GNDR_ST 390-0-22: Environmental Justice: Feminism, Rhetoric and Policy

To quote activist group, “Extinction Rebellion,” the fire alarm on global warming has been pulled and is ringing at full volume. All scientific data points to the conclusion that decisive and immediate action will be necessary to avoid significant damage to global ecosystems and communities by 2030. This course starts from this sense of urgency and the risk it runs of cuing interventions that, while efficient and effective, entrench existing inequalities. Instead, how can we be mindful of environmental solutions forwarded by marginalized communities? How might changes in global environmental policy also usher in changes in global social justice? In this course, we examine these foundational questions of environmental justice (EJ). While our reading list is catered to feminist environmentalist (FE) thought, the activists, artists, writers, and researchers we discuss tackle their work with varied critical identities. Through class discussions and presentations, students will build skills in understanding and evaluating public policy from EJ and FE lenses. Our close analysis of environmental policies and movements is complemented by foundational readings in EJ and FE history. This culminates in a final project of rhetorical analysis on an environmental policy or movement of the student’s choosing. No expertise is required to succeed in this course; strong participation is essential.

GNDR_ST 390-0-23: Queer Ghosts

Haunted houses, haunting memories, vengeful specters. Often used as metaphors for memory, history, and trauma, ghosts and haunting remain prevalent in works both in and outside the academy. Drawing a wide interdisciplinary net from media and cultural studies, performance studies, queer and trans studies, and sociology, this seminar approaches the issue of “queer ghosts” through these three themes: the ghosts of queer people, the “spirit’ of queerness, and the queerness of spirits. We will be working primarily between 1850 and the present, and focusing on the Anglophone world. In this seminar students will develop an independent research paper or creative project related to course themes. Either individually or in small groups, students will also be responsible for facilitating discussions for one meeting of the course.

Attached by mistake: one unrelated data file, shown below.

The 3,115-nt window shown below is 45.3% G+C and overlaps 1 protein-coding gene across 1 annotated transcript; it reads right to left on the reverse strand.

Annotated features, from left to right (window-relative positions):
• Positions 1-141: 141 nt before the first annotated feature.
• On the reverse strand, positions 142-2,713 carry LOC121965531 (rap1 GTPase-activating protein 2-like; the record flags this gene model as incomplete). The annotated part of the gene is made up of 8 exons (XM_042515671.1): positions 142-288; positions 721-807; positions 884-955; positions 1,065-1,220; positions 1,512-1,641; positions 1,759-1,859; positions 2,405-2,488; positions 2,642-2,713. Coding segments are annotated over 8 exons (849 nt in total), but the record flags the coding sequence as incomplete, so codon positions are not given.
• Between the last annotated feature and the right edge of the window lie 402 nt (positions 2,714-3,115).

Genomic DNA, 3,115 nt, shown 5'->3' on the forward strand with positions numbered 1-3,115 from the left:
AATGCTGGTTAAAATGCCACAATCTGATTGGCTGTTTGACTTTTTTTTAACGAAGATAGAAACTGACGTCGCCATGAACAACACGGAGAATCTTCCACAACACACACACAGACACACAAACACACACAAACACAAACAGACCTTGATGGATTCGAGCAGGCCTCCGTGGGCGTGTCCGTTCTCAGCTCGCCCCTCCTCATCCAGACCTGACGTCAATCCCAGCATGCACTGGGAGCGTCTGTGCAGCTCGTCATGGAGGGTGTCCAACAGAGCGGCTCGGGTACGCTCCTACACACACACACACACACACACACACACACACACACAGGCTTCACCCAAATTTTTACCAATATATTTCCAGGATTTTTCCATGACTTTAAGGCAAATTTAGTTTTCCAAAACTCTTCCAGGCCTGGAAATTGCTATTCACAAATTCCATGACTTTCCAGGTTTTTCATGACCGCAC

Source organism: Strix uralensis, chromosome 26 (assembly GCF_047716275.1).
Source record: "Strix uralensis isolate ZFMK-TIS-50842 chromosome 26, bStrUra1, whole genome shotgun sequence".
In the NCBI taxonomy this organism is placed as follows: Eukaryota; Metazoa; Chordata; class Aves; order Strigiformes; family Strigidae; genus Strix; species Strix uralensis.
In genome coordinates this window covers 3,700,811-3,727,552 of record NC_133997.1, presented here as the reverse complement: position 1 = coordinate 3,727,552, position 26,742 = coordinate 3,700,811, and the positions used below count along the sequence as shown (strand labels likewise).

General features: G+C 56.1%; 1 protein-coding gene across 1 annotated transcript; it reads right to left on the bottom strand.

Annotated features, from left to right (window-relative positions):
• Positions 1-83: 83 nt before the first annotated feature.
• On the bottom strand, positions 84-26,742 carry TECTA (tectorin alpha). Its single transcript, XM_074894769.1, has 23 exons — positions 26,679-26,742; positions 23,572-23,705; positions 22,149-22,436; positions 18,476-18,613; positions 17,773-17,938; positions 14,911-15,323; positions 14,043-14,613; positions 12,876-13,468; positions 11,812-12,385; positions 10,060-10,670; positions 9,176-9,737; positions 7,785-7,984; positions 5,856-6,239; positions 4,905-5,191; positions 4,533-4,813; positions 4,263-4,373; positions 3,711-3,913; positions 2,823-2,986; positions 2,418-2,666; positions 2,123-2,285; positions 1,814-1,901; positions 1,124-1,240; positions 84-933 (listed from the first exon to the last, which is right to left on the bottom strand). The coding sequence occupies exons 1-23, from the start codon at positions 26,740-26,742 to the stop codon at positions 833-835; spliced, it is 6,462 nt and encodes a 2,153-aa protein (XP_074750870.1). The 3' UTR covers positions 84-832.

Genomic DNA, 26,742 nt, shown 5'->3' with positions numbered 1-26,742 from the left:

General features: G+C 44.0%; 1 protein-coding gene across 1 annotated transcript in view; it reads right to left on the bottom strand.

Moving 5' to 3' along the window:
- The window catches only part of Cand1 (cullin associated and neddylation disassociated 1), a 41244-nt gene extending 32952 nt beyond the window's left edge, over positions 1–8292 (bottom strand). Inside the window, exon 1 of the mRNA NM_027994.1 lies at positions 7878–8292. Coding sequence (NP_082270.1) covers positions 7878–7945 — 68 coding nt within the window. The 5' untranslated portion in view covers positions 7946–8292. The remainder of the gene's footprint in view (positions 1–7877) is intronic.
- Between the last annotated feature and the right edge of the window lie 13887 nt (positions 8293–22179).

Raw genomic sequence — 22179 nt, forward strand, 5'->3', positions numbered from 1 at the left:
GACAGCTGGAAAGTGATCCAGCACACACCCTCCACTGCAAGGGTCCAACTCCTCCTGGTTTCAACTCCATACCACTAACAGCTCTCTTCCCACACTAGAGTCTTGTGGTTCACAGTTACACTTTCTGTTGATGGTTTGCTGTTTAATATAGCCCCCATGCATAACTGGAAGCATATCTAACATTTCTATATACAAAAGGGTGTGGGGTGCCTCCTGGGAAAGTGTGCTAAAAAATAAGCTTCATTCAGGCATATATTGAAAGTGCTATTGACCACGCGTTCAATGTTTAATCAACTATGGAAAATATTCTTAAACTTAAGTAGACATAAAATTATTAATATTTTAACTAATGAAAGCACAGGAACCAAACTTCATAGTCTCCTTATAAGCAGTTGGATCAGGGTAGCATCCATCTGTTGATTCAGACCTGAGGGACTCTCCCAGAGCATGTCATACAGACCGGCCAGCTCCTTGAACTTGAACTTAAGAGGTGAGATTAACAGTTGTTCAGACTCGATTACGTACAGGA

GNDR_ST 390-0-24: Critical Trans Studies

What is 'critical' about Critical Trans Studies? In this seminar class, we will explore gender not simply as an aspect of individual identity, but also as a deeply embedded social structure that regulates and criminalizes expansive possibilities of gender identity and expression. Throughout the course, we will explore issues such as knowledge production, in/visibility, police and prison abolition, gender-expansive schooling, and transformative justice. We will engage with and critically discuss texts from the fields of legal studies, K-12 and higher education, sociology, philosophy, race/ethnic studies, and disability studies, with a commitment to centering the experiences and perspectives of trans and non-binary people both inside and outside of the academy. The questions we ask in this course include the following: How is the gender binary deeply woven into the policies and practices of social institutions such as education? How does genderism overlap and interact with other forms of oppression such as racism and ableism? For whom does the new visibility of trans identity benefit, and who does it harm? How can we transform educational contexts to be attuned to gender diversity, particularly as it intersects with issues of race/ethnicity, disability, citizenship, and social class? Seminar discussions will depend upon students who are engaged with the course material and are actively participating.